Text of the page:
I reference to the 50mm, I can compose with it on the street, but I am really partial to the 28mm field of view for street photography. The 50 is just a tad too long. I can see it being a great portrait lens. And I have taken some really great shots with it. It resolves at infinity like a champ. I think it spoiled me. Set the bar a little high. I basically want that lenses resolution, contrast, color rendition in the 28mm focal length. I am quickly learning, that if that is what I want, I have to be willing to plunk down some real money for it. I have narrowed it down to vintage primes as my preferred types of lenses in both form and handling. I understand that almost all of the "K" lenses are not only top-notch performers, but also very rare and cost about as much as a new limited prime, depending on the lens. So....if I wanted something in the "wide-ish normal" end of the range, I am limited to 24mm (rough 35mm equiv) through about 30 or 31mm (42 - 46mm equiv). I suppose it is really a judgment call. I know that there is a lot of hype around the 31mm. I have even read people who bought into the Pentax system specifically because of that lens and that it handles very much like the older manual primes, but with AF and an "A" setting to boot. The clinical tests seem to demonstrate that the thing is pretty tight. The barrel distortion appears to be admirably controlled. If, on the other hand, a "K" 28 or 30 is equally sharp for half the price, then what the hell? I am just trying to sort out a big purchase. I am leaning towards delayed gratification and saving over the course of 10 months to a year for the 31mm, and wanted to rule out the idea that 'all vintage 28mm lenses are going to have issues' before making that decision.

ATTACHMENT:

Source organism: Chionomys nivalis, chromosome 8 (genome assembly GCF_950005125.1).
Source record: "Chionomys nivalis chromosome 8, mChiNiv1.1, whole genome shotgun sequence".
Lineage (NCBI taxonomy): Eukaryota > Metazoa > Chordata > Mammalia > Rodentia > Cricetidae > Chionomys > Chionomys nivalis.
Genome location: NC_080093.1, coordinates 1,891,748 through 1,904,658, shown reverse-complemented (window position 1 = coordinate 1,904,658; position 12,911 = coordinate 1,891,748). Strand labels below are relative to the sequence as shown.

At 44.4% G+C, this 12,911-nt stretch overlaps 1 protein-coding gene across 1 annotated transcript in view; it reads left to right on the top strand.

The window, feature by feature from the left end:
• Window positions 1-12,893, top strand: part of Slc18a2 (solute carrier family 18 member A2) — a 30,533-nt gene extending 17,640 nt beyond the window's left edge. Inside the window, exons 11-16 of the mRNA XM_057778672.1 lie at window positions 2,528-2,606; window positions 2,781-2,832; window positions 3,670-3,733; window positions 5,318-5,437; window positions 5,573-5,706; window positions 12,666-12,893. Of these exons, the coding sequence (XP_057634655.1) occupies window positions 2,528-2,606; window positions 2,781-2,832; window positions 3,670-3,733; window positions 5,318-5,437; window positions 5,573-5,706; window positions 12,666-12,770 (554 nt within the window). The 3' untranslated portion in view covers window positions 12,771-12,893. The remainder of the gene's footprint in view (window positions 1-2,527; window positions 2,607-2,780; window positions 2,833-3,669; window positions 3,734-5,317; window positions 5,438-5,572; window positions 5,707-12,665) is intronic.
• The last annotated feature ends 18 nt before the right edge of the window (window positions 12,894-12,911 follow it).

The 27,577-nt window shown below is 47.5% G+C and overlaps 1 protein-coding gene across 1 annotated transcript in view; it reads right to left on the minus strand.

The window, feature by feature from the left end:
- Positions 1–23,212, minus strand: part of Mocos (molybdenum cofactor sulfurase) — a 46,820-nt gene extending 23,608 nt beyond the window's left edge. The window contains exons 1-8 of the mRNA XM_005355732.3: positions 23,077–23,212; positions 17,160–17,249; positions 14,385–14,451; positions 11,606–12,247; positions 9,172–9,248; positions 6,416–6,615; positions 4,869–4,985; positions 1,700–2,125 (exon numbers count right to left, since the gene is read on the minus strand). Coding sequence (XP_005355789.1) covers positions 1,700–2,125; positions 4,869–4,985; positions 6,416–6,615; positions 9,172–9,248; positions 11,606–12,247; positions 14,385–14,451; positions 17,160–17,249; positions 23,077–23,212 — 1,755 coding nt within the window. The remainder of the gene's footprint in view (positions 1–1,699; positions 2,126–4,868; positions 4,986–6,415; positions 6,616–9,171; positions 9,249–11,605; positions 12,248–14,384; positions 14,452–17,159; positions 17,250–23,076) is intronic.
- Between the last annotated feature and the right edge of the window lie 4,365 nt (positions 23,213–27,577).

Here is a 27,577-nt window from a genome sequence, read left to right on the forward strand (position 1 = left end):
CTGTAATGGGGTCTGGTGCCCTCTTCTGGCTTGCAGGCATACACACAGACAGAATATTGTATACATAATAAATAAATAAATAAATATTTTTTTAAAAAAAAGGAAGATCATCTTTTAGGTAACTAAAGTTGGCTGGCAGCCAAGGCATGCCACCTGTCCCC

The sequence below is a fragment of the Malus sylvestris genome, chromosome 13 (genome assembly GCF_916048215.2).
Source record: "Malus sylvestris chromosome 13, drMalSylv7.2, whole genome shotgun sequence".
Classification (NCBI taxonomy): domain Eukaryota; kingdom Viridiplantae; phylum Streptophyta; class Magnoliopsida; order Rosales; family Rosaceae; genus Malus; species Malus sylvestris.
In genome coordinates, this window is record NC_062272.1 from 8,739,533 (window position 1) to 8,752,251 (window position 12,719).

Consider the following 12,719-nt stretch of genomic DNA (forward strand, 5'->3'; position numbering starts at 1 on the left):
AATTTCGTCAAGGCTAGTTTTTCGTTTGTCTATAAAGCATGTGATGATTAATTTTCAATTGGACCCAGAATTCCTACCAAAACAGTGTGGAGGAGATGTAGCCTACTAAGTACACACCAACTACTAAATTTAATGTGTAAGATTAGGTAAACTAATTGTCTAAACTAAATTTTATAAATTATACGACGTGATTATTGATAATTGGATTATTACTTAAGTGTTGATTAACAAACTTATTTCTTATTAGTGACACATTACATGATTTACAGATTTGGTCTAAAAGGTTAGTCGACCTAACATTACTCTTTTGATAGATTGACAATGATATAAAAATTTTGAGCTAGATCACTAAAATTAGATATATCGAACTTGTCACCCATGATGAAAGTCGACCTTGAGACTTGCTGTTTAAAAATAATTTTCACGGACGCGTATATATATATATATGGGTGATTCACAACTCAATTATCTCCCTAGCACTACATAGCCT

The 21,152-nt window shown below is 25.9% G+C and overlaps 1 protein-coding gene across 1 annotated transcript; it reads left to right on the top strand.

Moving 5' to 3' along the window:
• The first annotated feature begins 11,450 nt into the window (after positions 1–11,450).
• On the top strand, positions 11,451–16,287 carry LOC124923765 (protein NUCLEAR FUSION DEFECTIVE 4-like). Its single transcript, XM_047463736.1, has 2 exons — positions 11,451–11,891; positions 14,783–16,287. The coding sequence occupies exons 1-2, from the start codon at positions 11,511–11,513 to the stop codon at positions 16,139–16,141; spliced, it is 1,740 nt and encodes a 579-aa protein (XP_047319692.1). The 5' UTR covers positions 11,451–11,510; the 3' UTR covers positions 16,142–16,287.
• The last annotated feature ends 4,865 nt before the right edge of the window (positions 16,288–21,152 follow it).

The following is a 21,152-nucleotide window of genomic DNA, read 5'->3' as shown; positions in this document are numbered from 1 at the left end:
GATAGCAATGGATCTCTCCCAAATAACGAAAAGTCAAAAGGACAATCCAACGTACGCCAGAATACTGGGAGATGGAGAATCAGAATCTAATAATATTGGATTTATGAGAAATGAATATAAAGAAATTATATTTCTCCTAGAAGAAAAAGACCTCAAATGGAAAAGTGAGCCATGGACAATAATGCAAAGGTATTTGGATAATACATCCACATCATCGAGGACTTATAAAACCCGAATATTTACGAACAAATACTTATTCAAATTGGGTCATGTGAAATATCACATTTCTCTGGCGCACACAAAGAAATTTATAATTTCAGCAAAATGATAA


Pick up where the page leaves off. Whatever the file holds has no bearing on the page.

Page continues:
I havent been steered wrong by the people on this forum. And I have found that, when there are more than 5 or 6 reviews in the database, and the aggregate score is 9 or higher, the lens can be trusted to perform. My wife recently won a 50mm f/1.4 (M) for about $94. She thought that she overpaid, until she used it. The 1.7 is by far my favorite lens. The 28mm f/2.8, at $80...I feel I overpaid for it. $50 is probably a more fair price for what it delivers. That said, I was just hoping that I could rule the idea of "it is hopeless to expect a 28 to ever perform like a 50" and get some advice concerning which lens is going to deliver something similar to the SMC-M 50mm f/1.7 or f/1.4. I seem to have narrowed it down to the "Ks" in this range and the 31mm ltd.